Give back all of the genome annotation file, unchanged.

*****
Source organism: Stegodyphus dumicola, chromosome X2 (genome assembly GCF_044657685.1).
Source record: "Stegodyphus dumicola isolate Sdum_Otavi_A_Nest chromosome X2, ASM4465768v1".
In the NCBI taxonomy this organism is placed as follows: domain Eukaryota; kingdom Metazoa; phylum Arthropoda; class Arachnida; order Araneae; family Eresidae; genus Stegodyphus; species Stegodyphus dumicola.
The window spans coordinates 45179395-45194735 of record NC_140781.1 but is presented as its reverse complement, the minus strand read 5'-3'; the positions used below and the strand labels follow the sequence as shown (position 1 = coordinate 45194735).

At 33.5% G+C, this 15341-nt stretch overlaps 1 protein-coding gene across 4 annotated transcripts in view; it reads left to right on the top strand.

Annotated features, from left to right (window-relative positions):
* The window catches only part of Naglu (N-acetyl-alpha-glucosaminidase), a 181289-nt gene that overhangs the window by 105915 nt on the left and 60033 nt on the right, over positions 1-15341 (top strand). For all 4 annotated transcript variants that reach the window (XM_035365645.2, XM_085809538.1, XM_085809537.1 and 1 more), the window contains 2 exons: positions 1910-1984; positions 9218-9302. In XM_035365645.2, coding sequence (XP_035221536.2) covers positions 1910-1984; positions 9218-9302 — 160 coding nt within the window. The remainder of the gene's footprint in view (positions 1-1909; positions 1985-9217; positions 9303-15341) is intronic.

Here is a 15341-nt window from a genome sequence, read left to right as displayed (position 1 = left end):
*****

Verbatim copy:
Source organism: Stegodyphus dumicola, chromosome X2 (genome assembly GCF_044657685.1).
Source record: "Stegodyphus dumicola isolate Sdum_Otavi_A_Nest chromosome X2, ASM4465768v1".
In the NCBI taxonomy this organism is placed as follows: domain Eukaryota; kingdom Metazoa; phylum Arthropoda; class Arachnida; order Araneae; family Eresidae; genus Stegodyphus; species Stegodyphus dumicola.
The window spans coordinates 45179395-45194735 of record NC_140781.1 but is presented as its reverse complement, the minus strand read 5'-3'; the positions used below and the strand labels follow the sequence as shown (position 1 = coordinate 45194735).

At 33.5% G+C, this 15341-nt stretch overlaps 1 protein-coding gene across 4 annotated transcripts in view; it reads left to right on the top strand.

Annotated features, from left to right (window-relative positions):
* The window catches only part of Naglu (N-acetyl-alpha-glucosaminidase), a 181289-nt gene that overhangs the window by 105915 nt on the left and 60033 nt on the right, over positions 1-15341 (top strand). For all 4 annotated transcript variants that reach the window (XM_035365645.2, XM_085809538.1, XM_085809537.1 and 1 more), the window contains 2 exons: positions 1910-1984; positions 9218-9302. In XM_035365645.2, coding sequence (XP_035221536.2) covers positions 1910-1984; positions 9218-9302 — 160 coding nt within the window. The remainder of the gene's footprint in view (positions 1-1909; positions 1985-9217; positions 9303-15341) is intronic.

Here is a 15341-nt window from a genome sequence, read left to right as displayed (position 1 = left end):